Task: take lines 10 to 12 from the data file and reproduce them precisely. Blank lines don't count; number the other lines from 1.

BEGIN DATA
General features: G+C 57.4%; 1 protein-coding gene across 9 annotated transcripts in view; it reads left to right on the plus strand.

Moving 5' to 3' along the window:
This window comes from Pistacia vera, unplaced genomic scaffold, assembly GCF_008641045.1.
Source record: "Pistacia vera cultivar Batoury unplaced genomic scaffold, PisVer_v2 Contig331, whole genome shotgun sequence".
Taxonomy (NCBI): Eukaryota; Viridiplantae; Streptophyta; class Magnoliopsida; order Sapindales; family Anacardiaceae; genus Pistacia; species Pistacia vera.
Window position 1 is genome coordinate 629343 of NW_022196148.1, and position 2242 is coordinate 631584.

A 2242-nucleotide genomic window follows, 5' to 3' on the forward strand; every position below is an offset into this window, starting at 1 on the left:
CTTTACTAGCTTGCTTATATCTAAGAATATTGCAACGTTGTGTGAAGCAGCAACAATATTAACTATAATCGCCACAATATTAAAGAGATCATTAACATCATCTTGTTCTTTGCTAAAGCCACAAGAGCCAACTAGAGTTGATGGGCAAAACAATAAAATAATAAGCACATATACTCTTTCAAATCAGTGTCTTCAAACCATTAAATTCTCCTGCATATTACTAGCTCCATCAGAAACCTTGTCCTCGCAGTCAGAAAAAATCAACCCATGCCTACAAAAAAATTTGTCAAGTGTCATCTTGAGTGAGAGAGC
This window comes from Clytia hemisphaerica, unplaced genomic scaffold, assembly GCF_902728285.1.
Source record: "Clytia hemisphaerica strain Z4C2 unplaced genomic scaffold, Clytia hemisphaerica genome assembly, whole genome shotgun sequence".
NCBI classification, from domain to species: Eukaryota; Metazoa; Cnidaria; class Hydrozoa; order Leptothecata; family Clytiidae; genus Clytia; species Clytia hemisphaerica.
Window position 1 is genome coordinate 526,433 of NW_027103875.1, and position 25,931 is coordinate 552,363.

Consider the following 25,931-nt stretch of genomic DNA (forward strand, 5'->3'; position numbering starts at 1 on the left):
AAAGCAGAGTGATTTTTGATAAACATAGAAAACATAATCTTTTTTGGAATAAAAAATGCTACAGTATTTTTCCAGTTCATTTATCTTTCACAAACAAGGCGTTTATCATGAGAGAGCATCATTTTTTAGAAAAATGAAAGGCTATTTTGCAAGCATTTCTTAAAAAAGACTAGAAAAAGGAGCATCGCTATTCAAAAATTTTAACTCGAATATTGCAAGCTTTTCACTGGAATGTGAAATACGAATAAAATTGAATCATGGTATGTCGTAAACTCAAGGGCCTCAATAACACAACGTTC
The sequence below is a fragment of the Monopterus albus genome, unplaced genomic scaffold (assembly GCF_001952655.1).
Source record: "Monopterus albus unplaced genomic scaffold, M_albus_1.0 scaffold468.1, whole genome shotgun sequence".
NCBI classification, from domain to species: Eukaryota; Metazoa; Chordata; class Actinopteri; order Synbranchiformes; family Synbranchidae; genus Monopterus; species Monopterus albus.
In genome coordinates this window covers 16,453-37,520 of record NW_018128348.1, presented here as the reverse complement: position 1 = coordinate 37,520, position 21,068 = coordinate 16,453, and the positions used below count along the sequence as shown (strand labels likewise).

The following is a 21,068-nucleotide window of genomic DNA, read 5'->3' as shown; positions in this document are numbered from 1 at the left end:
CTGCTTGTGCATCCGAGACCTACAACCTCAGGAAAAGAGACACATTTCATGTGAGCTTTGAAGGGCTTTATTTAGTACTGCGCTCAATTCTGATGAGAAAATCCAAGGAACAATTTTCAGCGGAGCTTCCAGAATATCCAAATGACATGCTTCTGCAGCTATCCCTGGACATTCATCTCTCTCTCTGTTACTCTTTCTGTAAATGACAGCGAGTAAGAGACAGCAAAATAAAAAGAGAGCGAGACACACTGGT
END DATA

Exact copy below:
Source record: "Clytia hemisphaerica strain Z4C2 unplaced genomic scaffold, Clytia hemisphaerica genome assembly, whole genome shotgun sequence".
NCBI classification, from domain to species: Eukaryota; Metazoa; Cnidaria; class Hydrozoa; order Leptothecata; family Clytiidae; genus Clytia; species Clytia hemisphaerica.
Window position 1 is genome coordinate 526,433 of NW_027103875.1, and position 25,931 is coordinate 552,363.